Islam spread via trade routes, and Africans converting to Islam increased trade and commerce. Historians give many reasons for the spread of Islam facilitating trade.
What religion spread the Indian Ocean trade route?
Classic Period Indian Ocean Trading
Another major export item along the classical Indian Ocean trade routes was religious thought. Buddhism, Hinduism, and Jainism spread from India to Southeast Asia, brought by merchants rather than by missionaries. Islam would later spread the same way from the 700s CE on.
What religion was brought across the Sahara Desert?
In this way, Islam spread across and around the Sahara Desert. In addition, the religion arrived in East Africa when Arab traders crossed the Red Sea and, in a second wave, settled along the Swahili Coast.
What religion spread the Indian Ocean and Tran Sahara?
In both the Trans-Saharan trade network and Indian Ocean trade network (IOTN) between 600 CE – 1450 CE, trade increased in volume due to the spread of Islam as a unifying factor in both regions and an increasing demand for luxury goods.
Which religion spread across Africa as trade routes were developed through the Sahara?
Islam in Ghana
As the kingdom of Ghana extended into the Sahara, increased contact with Arab traders from the east brought the religion of Islam to Ghana.
What type of religion is Islam?
listen) “submission [to God]”) is an Abrahamic monotheistic religion teaching that Muhammad is a messenger of God. It is the world’s second-largest religion with 1.9 billion followers, or 24.9% of the world’s population, known as Muslims.
How did the Islamic religion spread?
Islam spread through military conquest, trade, pilgrimage, and missionaries. Arab Muslim forces conquered vast territories and built imperial structures over time. … The caliphate—a new Islamic political structure—evolved and became more sophisticated during the Umayyad and Abbasid caliphates.
How many trade routes were there across the Sahara Desert?
– there were 7 north-south trade routes and 2 east-west routes. These put the people in Sub-Saharan Africa in touch with an expanding number of cultures and trading patterns. by the end of the 8th century, the trans-Saharan trade had become famous throughout Europe and Asia.
Why did trade began across the Sahara Desert?
Why did trade begin across the Sahara Desert? … They found goods such as horses and camels and realized that there was trade to be done in Sub-Saharan Africa. Because they now had access to camels as well as the technology of stirrups and saddles, trade was possible and therefore it ensued.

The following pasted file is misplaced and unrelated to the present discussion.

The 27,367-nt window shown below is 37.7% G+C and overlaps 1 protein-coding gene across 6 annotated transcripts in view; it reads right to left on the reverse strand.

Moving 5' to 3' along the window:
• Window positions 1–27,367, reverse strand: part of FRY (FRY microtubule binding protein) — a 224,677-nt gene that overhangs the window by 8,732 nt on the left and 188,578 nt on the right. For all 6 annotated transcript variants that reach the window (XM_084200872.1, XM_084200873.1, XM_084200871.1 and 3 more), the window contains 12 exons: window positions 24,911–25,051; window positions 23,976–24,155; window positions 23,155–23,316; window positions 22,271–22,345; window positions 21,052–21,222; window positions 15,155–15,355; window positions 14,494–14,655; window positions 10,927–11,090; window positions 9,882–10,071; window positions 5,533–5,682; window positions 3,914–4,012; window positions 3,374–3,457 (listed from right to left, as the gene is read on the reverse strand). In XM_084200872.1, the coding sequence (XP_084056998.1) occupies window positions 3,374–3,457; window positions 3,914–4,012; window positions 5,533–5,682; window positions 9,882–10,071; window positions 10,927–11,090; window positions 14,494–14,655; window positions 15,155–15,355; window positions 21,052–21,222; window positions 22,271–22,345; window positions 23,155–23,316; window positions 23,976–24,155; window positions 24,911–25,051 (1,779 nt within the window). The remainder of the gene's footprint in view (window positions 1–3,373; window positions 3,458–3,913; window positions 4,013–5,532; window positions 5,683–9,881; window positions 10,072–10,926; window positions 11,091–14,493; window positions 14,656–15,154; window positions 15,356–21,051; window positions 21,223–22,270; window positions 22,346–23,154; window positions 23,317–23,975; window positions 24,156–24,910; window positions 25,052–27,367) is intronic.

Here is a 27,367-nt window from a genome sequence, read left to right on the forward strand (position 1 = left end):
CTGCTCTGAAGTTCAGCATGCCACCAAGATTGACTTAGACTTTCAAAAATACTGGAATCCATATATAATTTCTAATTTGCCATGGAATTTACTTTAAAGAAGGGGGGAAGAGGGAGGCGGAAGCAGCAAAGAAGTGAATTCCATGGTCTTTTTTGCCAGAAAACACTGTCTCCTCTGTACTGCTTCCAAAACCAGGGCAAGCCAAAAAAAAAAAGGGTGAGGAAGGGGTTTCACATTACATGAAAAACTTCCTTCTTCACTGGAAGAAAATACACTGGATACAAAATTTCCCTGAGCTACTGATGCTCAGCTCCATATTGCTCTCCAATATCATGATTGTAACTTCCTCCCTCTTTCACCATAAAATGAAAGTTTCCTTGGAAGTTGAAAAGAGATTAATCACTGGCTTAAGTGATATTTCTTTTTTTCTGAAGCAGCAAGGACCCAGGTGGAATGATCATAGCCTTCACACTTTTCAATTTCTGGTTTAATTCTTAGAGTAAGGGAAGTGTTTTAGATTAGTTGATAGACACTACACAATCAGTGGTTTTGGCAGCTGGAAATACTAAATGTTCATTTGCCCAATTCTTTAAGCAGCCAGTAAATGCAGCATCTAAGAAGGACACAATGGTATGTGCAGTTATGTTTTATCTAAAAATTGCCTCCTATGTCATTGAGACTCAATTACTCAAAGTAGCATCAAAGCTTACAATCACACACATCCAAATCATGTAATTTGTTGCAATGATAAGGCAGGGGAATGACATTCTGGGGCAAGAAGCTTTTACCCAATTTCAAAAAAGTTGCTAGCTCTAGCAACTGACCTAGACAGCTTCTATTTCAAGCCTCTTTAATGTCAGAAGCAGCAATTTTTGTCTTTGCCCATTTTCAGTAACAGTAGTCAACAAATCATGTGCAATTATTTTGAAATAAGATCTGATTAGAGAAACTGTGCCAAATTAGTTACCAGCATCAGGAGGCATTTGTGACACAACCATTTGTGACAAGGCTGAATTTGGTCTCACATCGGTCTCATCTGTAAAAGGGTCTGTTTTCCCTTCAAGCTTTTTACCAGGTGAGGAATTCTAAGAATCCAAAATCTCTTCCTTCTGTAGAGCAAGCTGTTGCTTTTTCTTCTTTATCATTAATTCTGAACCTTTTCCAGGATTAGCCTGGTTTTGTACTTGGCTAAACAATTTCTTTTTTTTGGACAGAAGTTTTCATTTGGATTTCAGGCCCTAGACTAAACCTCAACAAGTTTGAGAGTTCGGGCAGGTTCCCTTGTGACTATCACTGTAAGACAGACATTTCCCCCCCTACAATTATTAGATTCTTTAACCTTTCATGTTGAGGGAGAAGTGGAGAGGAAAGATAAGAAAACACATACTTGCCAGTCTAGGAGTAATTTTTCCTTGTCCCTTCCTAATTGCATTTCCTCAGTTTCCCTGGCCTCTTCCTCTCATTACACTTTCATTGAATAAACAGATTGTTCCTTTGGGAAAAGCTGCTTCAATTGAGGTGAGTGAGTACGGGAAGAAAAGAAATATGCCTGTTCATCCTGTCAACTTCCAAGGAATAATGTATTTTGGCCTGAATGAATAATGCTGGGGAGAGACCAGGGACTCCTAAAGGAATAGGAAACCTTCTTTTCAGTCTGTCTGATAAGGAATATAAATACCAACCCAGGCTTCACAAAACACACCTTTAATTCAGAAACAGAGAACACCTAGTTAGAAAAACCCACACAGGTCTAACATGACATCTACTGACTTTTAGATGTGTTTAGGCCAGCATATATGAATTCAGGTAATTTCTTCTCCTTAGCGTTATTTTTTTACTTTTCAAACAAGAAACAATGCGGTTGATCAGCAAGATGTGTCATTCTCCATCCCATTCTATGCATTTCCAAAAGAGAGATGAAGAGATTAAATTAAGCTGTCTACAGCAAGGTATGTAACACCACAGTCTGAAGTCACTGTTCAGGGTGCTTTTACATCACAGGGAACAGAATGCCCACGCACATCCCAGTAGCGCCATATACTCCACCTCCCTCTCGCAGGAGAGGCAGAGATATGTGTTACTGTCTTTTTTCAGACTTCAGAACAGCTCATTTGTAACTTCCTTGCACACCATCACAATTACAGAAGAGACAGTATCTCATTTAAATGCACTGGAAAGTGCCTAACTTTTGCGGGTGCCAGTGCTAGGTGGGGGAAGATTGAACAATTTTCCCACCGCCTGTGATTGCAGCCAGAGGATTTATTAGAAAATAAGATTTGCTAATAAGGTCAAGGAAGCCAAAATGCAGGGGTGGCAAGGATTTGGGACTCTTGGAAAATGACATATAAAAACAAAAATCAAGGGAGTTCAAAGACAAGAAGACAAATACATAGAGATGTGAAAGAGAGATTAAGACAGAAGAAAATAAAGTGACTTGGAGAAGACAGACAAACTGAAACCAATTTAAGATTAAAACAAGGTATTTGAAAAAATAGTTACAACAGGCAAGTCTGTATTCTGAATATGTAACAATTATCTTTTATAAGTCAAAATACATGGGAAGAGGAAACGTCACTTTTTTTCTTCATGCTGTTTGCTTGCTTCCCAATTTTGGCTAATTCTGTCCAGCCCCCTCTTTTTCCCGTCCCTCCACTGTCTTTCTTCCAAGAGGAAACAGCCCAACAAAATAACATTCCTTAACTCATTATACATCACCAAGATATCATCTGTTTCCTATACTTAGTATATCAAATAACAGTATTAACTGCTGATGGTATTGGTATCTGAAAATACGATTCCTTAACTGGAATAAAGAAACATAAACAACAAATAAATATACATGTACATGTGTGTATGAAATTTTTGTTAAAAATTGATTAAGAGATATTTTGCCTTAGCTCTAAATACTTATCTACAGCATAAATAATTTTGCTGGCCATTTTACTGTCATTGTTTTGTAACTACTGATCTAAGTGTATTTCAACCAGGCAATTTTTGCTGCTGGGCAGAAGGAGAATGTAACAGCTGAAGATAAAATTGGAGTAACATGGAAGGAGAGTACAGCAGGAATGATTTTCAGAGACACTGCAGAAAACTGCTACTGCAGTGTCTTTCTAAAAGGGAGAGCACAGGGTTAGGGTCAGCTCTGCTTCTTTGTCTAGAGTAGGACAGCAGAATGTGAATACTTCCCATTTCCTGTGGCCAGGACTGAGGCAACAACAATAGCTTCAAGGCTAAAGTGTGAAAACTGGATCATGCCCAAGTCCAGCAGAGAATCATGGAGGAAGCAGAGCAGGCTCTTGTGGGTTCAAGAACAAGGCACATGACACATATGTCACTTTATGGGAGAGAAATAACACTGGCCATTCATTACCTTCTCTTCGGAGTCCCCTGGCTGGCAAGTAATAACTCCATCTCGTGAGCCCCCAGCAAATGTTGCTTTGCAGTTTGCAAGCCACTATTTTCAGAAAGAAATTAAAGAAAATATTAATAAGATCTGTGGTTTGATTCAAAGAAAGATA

How did Islam spread through Indian Ocean trade?
The act of Hajj, an obligatory pilgrimage to Mecca, has long established a flow of Muslims across great distances throughout the Indian Ocean. … The Indian Ocean marketplace – a series of economic exchanges throughout East Africa, Arabian Peninsula, India, and China – played a huge role in the spread of Islam.
How did Islam spread to India?
Islam arrived in the inland of Indian subcontinent in the 7th century when the Arabs conquered Sindh and later arrived in North India in the 12th century via the Ghurids conquest and has since become a part of India’s religious and cultural heritage.
What was the religion of Africa before Christianity?
Polytheism was widespreaded in most of ancient African and other regions of the world, before the introduction of Islam, Christianity, and Judaism. An exception was the short-lived monotheistic religion created by Pharaoh Akhenaten, who made it mandatory to pray to his personal god Aton (see Atenism).
What was the first religion in Africa?
The Story of Africa| BBC World Service. Christianity came first to the continent of Africa in the 1st or early 2nd century AD. Oral tradition says the first Muslims appeared while the prophet Mohammed was still alive (he died in 632). Thus both religions have been on the continent of Africa for over 1,300 years.
How was Islam spread to West Africa?
Islam first came to West Africa as a slow and peaceful process, spread by Muslim traders and scholars. The early journeys across the Sahara were done in stages. Goods passed through chains of Muslim traders, purchased, finally, by local non-Muslims at the southern most end of the route.